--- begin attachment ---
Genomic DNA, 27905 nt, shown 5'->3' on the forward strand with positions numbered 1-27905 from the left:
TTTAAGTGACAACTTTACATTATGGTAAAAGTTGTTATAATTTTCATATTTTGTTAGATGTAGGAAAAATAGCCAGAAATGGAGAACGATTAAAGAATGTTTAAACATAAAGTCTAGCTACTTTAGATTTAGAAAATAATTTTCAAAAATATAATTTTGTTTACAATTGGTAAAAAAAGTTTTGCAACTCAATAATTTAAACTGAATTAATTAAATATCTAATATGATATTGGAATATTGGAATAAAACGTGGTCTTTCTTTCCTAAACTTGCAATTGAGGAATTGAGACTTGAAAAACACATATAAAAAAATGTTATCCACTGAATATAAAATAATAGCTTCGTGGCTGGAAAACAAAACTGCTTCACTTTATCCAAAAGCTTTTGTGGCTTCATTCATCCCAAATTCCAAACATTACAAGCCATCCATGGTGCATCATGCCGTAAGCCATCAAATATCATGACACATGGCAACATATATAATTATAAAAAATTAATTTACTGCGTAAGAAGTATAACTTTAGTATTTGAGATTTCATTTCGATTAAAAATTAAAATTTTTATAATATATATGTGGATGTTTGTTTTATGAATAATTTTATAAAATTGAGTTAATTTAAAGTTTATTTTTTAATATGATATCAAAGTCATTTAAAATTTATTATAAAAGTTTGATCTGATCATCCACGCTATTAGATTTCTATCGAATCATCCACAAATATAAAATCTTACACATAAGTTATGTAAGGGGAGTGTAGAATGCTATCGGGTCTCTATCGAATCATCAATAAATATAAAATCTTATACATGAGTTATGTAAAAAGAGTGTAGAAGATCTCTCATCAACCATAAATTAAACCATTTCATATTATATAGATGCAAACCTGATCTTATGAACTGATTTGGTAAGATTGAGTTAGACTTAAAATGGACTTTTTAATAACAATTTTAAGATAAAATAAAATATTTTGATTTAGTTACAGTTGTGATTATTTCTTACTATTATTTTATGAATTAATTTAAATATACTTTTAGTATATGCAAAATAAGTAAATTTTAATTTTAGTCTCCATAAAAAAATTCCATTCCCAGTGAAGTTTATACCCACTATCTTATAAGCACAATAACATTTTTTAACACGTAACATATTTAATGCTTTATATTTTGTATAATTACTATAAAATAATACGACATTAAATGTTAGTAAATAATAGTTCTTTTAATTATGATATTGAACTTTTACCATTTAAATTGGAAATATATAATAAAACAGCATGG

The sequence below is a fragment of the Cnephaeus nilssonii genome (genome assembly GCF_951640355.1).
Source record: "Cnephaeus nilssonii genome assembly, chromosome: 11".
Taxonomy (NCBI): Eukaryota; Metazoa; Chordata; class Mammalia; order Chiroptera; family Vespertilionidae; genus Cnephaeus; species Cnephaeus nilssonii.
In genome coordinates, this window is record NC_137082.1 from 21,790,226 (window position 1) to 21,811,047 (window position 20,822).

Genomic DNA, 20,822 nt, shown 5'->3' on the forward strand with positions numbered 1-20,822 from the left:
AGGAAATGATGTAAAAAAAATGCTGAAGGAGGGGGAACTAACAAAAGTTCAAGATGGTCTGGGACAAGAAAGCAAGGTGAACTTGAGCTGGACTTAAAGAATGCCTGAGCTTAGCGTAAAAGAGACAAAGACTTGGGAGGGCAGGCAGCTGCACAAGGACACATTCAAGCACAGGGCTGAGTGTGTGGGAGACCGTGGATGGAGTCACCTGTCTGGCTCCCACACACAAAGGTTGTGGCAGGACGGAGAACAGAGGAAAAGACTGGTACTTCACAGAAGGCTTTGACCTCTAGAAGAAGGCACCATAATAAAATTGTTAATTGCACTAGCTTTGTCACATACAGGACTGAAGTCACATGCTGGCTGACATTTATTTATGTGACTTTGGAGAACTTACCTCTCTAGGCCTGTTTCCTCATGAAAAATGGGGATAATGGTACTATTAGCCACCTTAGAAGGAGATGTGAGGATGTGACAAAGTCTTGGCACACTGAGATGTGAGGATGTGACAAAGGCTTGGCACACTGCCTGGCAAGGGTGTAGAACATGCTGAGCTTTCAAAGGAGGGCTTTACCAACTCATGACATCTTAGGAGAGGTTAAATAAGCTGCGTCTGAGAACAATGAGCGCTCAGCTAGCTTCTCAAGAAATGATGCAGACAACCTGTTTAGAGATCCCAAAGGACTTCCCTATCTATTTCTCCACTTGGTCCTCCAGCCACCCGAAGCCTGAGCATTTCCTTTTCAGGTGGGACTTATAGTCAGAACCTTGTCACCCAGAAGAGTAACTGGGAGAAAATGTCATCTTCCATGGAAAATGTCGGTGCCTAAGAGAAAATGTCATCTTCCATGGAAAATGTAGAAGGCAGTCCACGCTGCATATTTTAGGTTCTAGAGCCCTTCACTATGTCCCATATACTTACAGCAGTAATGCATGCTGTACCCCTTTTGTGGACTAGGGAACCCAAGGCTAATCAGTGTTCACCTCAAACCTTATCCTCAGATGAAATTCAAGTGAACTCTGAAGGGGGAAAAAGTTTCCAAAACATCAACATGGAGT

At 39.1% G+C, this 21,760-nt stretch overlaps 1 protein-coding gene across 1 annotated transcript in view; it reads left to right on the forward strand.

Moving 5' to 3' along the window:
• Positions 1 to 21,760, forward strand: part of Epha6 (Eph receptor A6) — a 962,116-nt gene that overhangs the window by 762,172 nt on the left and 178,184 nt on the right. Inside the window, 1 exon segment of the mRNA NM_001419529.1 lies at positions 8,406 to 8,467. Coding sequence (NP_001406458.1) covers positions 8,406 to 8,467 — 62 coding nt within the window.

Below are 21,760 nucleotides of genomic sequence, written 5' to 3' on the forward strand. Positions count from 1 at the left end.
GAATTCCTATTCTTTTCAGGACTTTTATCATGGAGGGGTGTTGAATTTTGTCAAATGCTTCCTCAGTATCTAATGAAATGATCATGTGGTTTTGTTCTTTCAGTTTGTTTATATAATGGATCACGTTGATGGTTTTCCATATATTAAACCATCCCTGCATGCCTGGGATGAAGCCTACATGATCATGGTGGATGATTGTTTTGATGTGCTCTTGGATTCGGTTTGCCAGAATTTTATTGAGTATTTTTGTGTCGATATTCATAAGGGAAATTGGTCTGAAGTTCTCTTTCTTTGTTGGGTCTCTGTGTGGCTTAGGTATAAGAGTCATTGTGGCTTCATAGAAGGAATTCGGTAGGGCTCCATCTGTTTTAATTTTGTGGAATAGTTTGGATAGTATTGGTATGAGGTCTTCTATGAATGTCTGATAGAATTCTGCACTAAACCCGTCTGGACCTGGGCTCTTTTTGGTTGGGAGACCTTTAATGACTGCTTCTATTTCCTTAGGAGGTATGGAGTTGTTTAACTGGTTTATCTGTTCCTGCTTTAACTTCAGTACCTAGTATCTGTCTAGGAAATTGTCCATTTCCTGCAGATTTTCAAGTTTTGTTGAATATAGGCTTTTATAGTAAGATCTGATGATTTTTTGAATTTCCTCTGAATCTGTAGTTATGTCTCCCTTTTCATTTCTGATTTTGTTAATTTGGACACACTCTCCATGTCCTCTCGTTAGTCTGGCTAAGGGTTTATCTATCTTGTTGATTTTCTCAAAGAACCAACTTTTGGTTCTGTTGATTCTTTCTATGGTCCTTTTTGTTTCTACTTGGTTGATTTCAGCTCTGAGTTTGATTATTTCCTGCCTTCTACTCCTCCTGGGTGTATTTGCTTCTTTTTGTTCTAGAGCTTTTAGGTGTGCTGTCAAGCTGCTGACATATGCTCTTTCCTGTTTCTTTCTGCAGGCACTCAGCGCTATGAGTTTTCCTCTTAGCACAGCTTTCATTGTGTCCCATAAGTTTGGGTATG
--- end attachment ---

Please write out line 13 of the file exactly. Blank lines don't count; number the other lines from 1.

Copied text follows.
GAATTCCTATTCTTTTCAGGACTTTTATCATGGAGGGGTGTTGAATTTTGTCAAATGCTTCCTCAGTATCTAATGAAATGATCATGTGGTTTTGTTCTTTCAGTTTGTTTATATAATGGATCACGTTGATGGTTTTCCATATATTAAACCATCCCTGCATGCCTGGGATGAAGCCTACATGATCATGGTGGATGATTGTTTTGATGTGCTCTTGGATTCGGTTTGCCAGAATTTTATTGAGTATTTTTGTGTCGATATTCATAAGGGAAATTGGTCTGAAGTTCTCTTTCTTTGTTGGGTCTCTGTGTGGCTTAGGTATAAGAGTCATTGTGGCTTCATAGAAGGAATTCGGTAGGGCTCCATCTGTTTTAATTTTGTGGAATAGTTTGGATAGTATTGGTATGAGGTCTTCTATGAATGTCTGATAGAATTCTGCACTAAACCCGTCTGGACCTGGGCTCTTTTTGGTTGGGAGACCTTTAATGACTGCTTCTATTTCCTTAGGAGGTATGGAGTTGTTTAACTGGTTTATCTGTTCCTGCTTTAACTTCAGTACCTAGTATCTGTCTAGGAAATTGTCCATTTCCTGCAGATTTTCAAGTTTTGTTGAATATAGGCTTTTATAGTAAGATCTGATGATTTTTTGAATTTCCTCTGAATCTGTAGTTATGTCTCCCTTTTCATTTCTGATTTTGTTAATTTGGACACACTCTCCATGTCCTCTCGTTAGTCTGGCTAAGGGTTTATCTATCTTGTTGATTTTCTCAAAGAACCAACTTTTGGTTCTGTTGATTCTTTCTATGGTCCTTTTTGTTTCTACTTGGTTGATTTCAGCTCTGAGTTTGATTATTTCCTGCCTTCTACTCCTCCTGGGTGTATTTGCTTCTTTTTGTTCTAGAGCTTTTAGGTGTGCTGTCAAGCTGCTGACATATGCTCTTTCCTGTTTCTTTCTGCAGGCACTCAGCGCTATGAGTTTTCCTCTTAGCACAGCTTTCATTGTGTCCCATAAGTTTGGGTATG